Definition of fastidious in English:

fastidious

adjective

  • 1Very attentive to and concerned about accuracy and detail.

    ‘she dressed with fastidious care’
    • ‘This Prime Minister, who is so fastidious about all matters, says that she was happy to leave the judgment on this issue up to her electorate office staff.’
    • ‘The owner of our company is pretty fastidious in choosing products that are naturally and environmentally sound.’
    • ‘Why be so fastidious in dealing with the likes of Norman?’
    • ‘He plays it deadpan, with impeccable style and fastidious attention to detail, but of course that only enhances the absurdity.’
    • ‘I was struck by the fastidious care with which the parties divided up the cost of the vacations they took together; sometimes calculations were made to the penny.’
    • ‘His appearance strikes me as unusual for a middle-aged man - overly fastidious and somehow too calculated.’
    • ‘His playing is not only passionately alluring but also remarkably fastidious to the slightest detail in the scores.’
    • ‘Why does a conductor so fastidious and precise with an orchestra always seem so blithely undisturbed by such unidiomatic, out-of-tune singing?’
    • ‘For the fastidious reader interested in precise historical accuracy, these flaws are very substantial.’
    • ‘He made relatively few films and gained the reputation of being a fastidious and sometimes ruthless perfectionist.’
    • ‘He's a detail man, obsessively fastidious to the point that he still handles the steady-cam himself, to get those shots just right.’
    • ‘They want you to do everything to them, but then are too fastidious to name it.’
    • ‘In its overall design and fastidious attention to detail, the table reflects the concept of presenting a useful, industrially produced object that is a work of art.’
    • ‘He is eloquent at description, fastidious about mythic details, but reticent about his personal life.’
    • ‘Aside from this fastidious attention to detail, the designer's work has few distinguishing features.’
    • ‘The central characters are fastidious, scrupulous and articulate.’
    • ‘He had to carefully attend to each customer's fastidious demands.’
    • ‘I've looked for holes in the armor but Donaldson's too fastidious.’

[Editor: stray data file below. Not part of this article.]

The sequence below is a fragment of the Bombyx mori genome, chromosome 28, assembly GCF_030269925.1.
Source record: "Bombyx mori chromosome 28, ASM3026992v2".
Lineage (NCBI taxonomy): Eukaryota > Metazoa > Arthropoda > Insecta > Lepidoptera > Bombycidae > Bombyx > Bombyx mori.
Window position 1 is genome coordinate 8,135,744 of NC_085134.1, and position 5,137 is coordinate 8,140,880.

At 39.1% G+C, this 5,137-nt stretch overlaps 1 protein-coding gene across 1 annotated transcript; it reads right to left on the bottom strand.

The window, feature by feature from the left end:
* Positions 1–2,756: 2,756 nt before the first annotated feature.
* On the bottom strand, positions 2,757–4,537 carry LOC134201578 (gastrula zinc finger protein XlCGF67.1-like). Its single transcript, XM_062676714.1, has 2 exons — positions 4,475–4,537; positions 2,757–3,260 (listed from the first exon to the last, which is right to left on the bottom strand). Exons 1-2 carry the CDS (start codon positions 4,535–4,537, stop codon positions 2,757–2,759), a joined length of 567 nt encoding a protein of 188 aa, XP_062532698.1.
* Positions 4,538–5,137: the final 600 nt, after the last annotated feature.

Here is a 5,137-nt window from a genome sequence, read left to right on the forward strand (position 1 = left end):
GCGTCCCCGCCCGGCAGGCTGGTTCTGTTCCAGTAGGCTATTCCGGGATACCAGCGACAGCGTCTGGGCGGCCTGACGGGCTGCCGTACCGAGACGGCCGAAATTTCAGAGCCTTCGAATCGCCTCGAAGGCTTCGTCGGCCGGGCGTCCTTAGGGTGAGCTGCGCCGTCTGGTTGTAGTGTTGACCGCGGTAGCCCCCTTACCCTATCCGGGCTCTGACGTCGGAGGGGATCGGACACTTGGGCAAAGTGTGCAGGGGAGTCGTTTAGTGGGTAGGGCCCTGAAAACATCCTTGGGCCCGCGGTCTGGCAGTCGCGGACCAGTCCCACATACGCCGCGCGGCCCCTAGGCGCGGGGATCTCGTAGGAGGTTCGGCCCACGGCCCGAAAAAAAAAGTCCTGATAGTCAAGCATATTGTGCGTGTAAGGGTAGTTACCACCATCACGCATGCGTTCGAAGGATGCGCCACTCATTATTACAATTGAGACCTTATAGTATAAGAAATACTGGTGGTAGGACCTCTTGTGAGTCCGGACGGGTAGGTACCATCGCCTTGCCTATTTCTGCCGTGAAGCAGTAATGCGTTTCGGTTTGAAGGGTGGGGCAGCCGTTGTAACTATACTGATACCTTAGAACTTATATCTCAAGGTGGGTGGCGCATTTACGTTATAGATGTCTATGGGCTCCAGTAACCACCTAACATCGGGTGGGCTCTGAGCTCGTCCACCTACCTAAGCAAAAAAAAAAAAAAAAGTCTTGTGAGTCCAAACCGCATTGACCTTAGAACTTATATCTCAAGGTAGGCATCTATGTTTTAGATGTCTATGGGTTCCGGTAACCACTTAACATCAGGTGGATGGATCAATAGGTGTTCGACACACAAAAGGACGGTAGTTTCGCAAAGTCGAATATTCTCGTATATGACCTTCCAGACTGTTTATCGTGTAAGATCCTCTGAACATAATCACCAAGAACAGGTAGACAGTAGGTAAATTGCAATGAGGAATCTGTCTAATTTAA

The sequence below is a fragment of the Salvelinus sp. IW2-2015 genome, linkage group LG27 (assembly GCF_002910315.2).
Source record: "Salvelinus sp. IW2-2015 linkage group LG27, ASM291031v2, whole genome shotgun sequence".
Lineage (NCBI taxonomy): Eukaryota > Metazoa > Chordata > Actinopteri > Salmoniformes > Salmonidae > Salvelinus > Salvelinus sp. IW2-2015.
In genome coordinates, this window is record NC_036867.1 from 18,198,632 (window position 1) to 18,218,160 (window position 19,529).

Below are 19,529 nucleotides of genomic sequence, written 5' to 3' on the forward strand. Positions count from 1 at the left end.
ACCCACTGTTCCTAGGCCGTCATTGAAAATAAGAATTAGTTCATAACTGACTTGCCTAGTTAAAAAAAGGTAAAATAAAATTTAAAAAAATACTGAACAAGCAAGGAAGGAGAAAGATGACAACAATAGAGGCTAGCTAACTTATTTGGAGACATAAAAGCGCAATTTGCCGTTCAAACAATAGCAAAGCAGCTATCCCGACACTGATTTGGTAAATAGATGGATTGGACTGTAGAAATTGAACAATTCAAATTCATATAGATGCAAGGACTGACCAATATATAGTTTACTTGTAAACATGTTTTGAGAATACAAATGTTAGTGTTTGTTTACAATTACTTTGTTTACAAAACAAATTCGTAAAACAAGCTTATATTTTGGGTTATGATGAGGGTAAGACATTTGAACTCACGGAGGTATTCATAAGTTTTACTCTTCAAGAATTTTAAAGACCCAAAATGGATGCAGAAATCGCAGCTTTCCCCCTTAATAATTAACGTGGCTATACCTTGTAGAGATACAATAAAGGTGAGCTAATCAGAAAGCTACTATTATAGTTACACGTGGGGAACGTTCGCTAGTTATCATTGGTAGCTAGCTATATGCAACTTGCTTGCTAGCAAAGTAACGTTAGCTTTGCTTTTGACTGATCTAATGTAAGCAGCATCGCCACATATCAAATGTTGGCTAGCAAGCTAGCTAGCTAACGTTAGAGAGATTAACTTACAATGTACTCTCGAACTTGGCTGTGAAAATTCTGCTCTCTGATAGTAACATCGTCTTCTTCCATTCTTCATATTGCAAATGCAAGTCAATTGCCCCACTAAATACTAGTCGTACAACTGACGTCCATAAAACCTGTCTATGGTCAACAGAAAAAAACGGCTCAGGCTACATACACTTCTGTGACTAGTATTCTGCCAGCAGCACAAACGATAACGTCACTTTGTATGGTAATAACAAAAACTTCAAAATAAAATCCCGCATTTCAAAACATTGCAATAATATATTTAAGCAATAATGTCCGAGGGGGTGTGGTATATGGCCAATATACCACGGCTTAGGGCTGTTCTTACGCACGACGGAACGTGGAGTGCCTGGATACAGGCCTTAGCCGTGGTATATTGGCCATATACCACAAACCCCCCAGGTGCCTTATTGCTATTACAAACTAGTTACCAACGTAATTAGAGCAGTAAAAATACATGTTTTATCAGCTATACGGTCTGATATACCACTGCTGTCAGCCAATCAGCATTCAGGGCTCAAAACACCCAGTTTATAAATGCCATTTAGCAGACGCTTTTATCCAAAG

• ‘A first-year student at Williams may well become frustrated with such fastidious nit-picking.’
    • ‘In retrospect, I wish I had been more fastidious.’
    scrupulous, punctilious, painstaking, meticulous, assiduous, sedulous, perfectionist, fussy, finicky, dainty, over-particular
    View synonyms
    1. 1.1 Very concerned about matters of cleanliness.
      ‘the child seemed fastidious about getting her fingers dirty’
      • ‘When I started cleaning carpets, I realized early that my standards of cleaning weren't up to the level of some of the highly fastidious clients I was attracting.’
      • ‘The food may be healthy, but the conditions under which it's made are far from the standards demanded by fastidious Westerners.’
      • ‘One or two buckets will do for a clean bath for even the most fastidious person.’
      • ‘He always loves to have everything very chic and polished and fastidious.’
      • ‘Paul was fastidious when it came to cleanliness.’
      • ‘The mouse genome, it seems, is more fastidious with its housecleaning than the human.’
      • ‘It does not matter how fastidious one is, how thoroughly and often one washes one's hands or even how many vitamins one takes, one is still likely to get sick from long-haul air travel.’

Origin

Late Middle English: from Latin fastidiosus, from fastidium ‘loathing’. The word originally meant ‘disagreeable’, later ‘disgusted’. Current senses date from the 17th century.

Pronunciation

fastidious

/faˈstɪdɪəs/